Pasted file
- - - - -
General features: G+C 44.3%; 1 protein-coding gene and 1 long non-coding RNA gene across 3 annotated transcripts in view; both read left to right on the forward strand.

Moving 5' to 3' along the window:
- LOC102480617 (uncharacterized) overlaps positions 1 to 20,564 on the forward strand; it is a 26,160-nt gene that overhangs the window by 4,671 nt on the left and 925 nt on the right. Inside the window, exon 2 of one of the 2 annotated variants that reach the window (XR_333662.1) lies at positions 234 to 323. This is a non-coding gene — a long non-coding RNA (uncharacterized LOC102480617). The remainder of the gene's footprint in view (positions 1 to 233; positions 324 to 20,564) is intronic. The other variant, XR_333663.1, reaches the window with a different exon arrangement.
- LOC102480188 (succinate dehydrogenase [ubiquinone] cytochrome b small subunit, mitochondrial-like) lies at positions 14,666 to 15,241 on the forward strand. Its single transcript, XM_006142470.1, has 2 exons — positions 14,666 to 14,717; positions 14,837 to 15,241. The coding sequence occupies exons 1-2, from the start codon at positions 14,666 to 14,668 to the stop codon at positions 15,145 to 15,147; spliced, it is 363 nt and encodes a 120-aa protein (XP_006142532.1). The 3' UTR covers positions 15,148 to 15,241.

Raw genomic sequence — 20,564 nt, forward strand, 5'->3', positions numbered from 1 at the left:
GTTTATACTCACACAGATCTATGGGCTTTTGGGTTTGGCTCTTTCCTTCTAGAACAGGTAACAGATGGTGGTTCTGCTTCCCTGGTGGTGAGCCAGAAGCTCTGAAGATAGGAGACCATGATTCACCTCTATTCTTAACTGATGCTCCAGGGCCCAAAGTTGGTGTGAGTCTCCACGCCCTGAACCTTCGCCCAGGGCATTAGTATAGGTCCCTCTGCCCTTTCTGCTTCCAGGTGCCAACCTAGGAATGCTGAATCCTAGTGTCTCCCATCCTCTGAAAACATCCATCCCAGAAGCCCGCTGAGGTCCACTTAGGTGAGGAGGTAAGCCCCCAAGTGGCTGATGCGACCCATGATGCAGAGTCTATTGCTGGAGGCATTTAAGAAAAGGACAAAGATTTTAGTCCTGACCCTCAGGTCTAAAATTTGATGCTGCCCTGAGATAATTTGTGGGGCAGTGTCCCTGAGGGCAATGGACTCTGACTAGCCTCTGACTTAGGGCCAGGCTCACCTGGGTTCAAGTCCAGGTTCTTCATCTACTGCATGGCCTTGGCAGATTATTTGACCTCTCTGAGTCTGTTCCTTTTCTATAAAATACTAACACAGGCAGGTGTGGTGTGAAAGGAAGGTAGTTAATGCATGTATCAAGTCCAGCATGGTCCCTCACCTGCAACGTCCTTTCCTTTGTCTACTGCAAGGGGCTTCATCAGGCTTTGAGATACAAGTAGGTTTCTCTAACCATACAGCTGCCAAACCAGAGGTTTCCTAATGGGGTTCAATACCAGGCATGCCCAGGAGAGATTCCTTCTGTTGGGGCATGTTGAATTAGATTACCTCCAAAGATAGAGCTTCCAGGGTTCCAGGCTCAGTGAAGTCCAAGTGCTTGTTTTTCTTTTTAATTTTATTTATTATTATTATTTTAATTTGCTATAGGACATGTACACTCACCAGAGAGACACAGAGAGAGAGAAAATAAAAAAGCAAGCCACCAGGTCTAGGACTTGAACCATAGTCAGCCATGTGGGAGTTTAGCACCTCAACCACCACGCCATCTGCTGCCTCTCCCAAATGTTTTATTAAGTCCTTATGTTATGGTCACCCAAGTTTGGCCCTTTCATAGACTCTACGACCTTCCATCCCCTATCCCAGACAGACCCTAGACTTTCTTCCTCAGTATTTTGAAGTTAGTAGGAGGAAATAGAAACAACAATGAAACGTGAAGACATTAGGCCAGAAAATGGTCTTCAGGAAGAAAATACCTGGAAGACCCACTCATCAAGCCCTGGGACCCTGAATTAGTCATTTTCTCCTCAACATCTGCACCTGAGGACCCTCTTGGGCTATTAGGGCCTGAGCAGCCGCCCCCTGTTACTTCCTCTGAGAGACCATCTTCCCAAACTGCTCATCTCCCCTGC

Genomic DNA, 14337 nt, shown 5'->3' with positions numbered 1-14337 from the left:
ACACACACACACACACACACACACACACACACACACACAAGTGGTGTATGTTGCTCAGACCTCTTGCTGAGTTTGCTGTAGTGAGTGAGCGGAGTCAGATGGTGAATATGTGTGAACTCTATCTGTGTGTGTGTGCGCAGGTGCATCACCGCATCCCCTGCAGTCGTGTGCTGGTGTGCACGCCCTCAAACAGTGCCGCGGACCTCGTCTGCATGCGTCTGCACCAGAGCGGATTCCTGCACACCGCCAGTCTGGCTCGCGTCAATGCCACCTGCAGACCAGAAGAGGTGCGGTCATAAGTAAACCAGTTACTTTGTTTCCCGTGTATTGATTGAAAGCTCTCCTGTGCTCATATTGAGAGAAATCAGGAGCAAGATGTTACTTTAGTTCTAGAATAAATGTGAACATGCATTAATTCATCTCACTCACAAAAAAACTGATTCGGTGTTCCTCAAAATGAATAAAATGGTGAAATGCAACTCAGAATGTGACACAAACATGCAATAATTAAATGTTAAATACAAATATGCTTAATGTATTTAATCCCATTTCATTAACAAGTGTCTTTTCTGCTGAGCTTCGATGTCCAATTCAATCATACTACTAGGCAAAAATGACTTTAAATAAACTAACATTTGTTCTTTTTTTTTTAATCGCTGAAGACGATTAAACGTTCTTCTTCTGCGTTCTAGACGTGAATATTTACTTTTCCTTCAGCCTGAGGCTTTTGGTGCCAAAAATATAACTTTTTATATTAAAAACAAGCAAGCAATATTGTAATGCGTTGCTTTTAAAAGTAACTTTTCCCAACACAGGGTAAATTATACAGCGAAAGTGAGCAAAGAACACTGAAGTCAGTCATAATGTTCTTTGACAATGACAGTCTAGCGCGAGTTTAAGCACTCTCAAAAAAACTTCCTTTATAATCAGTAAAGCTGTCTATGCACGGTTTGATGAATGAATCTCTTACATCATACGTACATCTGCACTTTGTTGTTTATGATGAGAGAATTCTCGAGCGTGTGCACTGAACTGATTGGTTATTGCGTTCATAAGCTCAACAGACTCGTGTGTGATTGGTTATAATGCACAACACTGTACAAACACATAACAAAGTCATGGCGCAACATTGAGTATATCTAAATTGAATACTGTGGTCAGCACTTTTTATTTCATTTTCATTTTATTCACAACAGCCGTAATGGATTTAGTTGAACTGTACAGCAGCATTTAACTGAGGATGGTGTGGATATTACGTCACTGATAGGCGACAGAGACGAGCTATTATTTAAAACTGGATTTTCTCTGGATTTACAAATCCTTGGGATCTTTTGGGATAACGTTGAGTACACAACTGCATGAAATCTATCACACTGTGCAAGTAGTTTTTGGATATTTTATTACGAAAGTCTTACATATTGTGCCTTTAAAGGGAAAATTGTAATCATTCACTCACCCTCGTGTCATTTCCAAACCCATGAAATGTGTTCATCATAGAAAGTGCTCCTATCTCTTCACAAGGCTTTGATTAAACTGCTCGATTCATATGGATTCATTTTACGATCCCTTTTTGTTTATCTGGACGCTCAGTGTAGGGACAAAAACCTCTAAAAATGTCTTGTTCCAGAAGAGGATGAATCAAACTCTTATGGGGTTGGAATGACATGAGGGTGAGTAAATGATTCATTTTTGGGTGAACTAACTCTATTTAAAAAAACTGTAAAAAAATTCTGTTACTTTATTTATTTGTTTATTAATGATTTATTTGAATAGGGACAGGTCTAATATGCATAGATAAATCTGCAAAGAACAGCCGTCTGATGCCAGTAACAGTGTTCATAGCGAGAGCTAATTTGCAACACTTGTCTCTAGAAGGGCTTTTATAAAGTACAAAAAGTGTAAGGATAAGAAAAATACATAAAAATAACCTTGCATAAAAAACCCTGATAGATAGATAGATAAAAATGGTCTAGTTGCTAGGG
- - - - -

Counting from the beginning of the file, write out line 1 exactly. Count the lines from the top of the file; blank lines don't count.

General features: G+C 44.3%; 1 protein-coding gene and 1 long non-coding RNA gene across 3 annotated transcripts in view; both read left to right on the forward strand.